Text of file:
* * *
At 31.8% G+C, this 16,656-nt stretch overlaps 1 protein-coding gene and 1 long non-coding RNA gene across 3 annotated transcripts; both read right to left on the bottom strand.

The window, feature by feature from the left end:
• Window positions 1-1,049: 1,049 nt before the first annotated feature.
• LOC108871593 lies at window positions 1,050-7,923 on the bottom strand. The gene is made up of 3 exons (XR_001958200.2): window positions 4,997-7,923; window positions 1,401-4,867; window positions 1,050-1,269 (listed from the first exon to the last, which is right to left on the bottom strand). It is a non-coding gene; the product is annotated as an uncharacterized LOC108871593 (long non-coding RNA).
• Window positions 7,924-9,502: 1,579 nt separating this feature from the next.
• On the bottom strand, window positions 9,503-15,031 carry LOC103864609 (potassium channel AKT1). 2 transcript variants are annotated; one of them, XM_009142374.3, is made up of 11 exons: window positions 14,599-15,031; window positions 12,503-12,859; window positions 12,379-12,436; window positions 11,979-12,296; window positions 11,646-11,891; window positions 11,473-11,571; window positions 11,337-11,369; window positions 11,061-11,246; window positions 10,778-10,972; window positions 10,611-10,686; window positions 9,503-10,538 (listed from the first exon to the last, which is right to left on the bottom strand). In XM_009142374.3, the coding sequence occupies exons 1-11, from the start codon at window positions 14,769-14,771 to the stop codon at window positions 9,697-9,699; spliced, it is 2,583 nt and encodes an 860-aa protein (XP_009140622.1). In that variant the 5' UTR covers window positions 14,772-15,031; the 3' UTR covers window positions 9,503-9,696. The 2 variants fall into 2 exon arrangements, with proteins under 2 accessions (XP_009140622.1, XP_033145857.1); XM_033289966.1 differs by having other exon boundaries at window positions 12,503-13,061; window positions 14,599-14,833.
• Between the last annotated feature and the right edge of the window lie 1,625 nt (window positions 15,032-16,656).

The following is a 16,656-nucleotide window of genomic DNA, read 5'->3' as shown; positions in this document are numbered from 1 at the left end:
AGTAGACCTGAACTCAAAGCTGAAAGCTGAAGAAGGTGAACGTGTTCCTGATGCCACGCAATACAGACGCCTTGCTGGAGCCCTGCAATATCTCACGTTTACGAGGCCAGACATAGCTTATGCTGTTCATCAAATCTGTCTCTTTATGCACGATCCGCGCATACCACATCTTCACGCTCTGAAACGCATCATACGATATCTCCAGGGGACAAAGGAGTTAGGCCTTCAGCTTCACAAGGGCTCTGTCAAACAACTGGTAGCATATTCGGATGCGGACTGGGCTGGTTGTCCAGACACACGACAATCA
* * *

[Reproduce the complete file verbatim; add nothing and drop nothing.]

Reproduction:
At 31.8% G+C, this 16,656-nt stretch overlaps 1 protein-coding gene and 1 long non-coding RNA gene across 3 annotated transcripts; both read right to left on the bottom strand.

The window, feature by feature from the left end:
• Window positions 1-1,049: 1,049 nt before the first annotated feature.
• LOC108871593 lies at window positions 1,050-7,923 on the bottom strand. The gene is made up of 3 exons (XR_001958200.2): window positions 4,997-7,923; window positions 1,401-4,867; window positions 1,050-1,269 (listed from the first exon to the last, which is right to left on the bottom strand). It is a non-coding gene; the product is annotated as an uncharacterized LOC108871593 (long non-coding RNA).
• Window positions 7,924-9,502: 1,579 nt separating this feature from the next.
• On the bottom strand, window positions 9,503-15,031 carry LOC103864609 (potassium channel AKT1). 2 transcript variants are annotated; one of them, XM_009142374.3, is made up of 11 exons: window positions 14,599-15,031; window positions 12,503-12,859; window positions 12,379-12,436; window positions 11,979-12,296; window positions 11,646-11,891; window positions 11,473-11,571; window positions 11,337-11,369; window positions 11,061-11,246; window positions 10,778-10,972; window positions 10,611-10,686; window positions 9,503-10,538 (listed from the first exon to the last, which is right to left on the bottom strand). In XM_009142374.3, the coding sequence occupies exons 1-11, from the start codon at window positions 14,769-14,771 to the stop codon at window positions 9,697-9,699; spliced, it is 2,583 nt and encodes an 860-aa protein (XP_009140622.1). In that variant the 5' UTR covers window positions 14,772-15,031; the 3' UTR covers window positions 9,503-9,696. The 2 variants fall into 2 exon arrangements, with proteins under 2 accessions (XP_009140622.1, XP_033145857.1); XM_033289966.1 differs by having other exon boundaries at window positions 12,503-13,061; window positions 14,599-14,833.
• Between the last annotated feature and the right edge of the window lie 1,625 nt (window positions 15,032-16,656).

The following is a 16,656-nucleotide window of genomic DNA, read 5'->3' as shown; positions in this document are numbered from 1 at the left end:
AGTAGACCTGAACTCAAAGCTGAAAGCTGAAGAAGGTGAACGTGTTCCTGATGCCACGCAATACAGACGCCTTGCTGGAGCCCTGCAATATCTCACGTTTACGAGGCCAGACATAGCTTATGCTGTTCATCAAATCTGTCTCTTTATGCACGATCCGCGCATACCACATCTTCACGCTCTGAAACGCATCATACGATATCTCCAGGGGACAAAGGAGTTAGGCCTTCAGCTTCACAAGGGCTCTGTCAAACAACTGGTAGCATATTCGGATGCGGACTGGGCTGGTTGTCCAGACACACGACAATCA